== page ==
Man shot 20 times by Boise Police says officers are lying

Credit: KTVB file

Dorian Willes was hiding in this hole in the basement of a Boise building.



Posted on September 25, 2009 at 1:47 PM

Updated Wednesday, Oct 14 at 4:33 PM

Dorian Willes tells his side of the story

BOISE - After a man was shot 20 times by police last year in Boise, the Boise Ombudsman says police acted properly. Now, the man shot by officers tells his side of the story.

Dorian Willes admits he ran from officers but claims their account of what happened isn't what he remembers.

On June 5th, 2008, Willes ran from police in fear of getting caught violating his probation.

At the end of the foot chase, Boise Police officers shot him near a Boise apartment complex.

When looking at key details that lead up to the shooting - this becomes a story of he said, they said.

On one side there's Willes' story. On the other side, the account of several Boise Police officers.

"I was just scared to go to jail, was on drugs at the time, and just kind of panicked," Willes said.

He is still recovering from a day that completely changed his life. High on methamphetamine, Willes was determined not to be caught.

With police surrounding the apartment building, Willes broke a hole in the ceiling to try and escape.

"(I) got into the attic crawl space, went all the way across the apartment complex in the crawl space, kicked a hole (and) came down into another apartment," Willes said.

To make it easier to break through the sheet rock walls - he grabbed a soldering gun off of a dresser in one of the apartments.

"I never picked it up intending to use it as a weapon," he said.

He kept the tool with him until police found him.

"Long story short I ended up in, after going through another couple walls, I ended up in the basement."

Once in the basement, Willes hid himself beneath a piece of plywood - in a six foot by three foot concrete hole.

"It was just big enough for me to (lie) down, and hide under," he said.

Up to this point Willes' story and the officer's stories are the same.

As seven members of the Boise Special Operations Unit entered the apartment they claim to have heard Willes say he had a gun.

"At no time did I ever say that I had a gun. Ever," he said.

We asked Willes if he thinks the police officers are lying.

"I'm saying that there's something not, that's not honest in that, yeah, I never said that I had a gun to any of the officers."

The other glaring contradiction surrounds how police officers found Willes - which ultimately led to the shooting.

Willes says that several officers and a police dog were walking over the top of him until a dog caught his scent and scratched on the plywood, cornering Willes in the hole.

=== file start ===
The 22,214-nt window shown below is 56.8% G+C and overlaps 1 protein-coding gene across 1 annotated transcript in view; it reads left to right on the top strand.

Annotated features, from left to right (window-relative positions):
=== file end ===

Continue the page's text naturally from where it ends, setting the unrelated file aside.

"They told me to come out," he said. "I stood up with one hand, or I pushed myself up with one hand, holding the board up with another. When I got to my feet, I pushed the board over. As soon as the board hit the ground they told me to get on my hands and knees."

Leaving the soldering gun in the whole, Willes says he then flipped off the officers.

"I brought it up, 'f- you,' and that's why the opened fire," Willes said.

According to the officers named in the Ombudsman's Report, the story is different. Officers say they didn't know Willes was beneath the plywood.

One officer said "that (Willes) was like a jack-in-the-box; he came out of nowhere."

Two officers then said they, "both saw (Willes) come up quickly with what they took to be a gun pointed at them - from three feet away."

Fearing their own safety, the officers opened fire.

Willes said he's standing by his story.

"Absolutely, 100 percent. I mean this is, this is the way that I've told the story from the beginning. Everybody has their own perspective on what happened," said Willes.

The ombudsman found the officers justified in the shooting and their stories credible and Willes' story not credible.

Willes and his lawyer filed a notice of tort claim against the city of Boise and the Boise Police Department for excessive force.

They're seeking $5 million to cover his injuries and suffering.

The prosecutor's office tells KTVB that Willes will likely never face criminal charges in the case.

Friday, doctors are amputating Willes's right leg below the knee, since his wounds are not healing.

Since the incident, he has spoken at three schools as a volunteer for the Idaho Meth Project -- encouraging students not to use meth.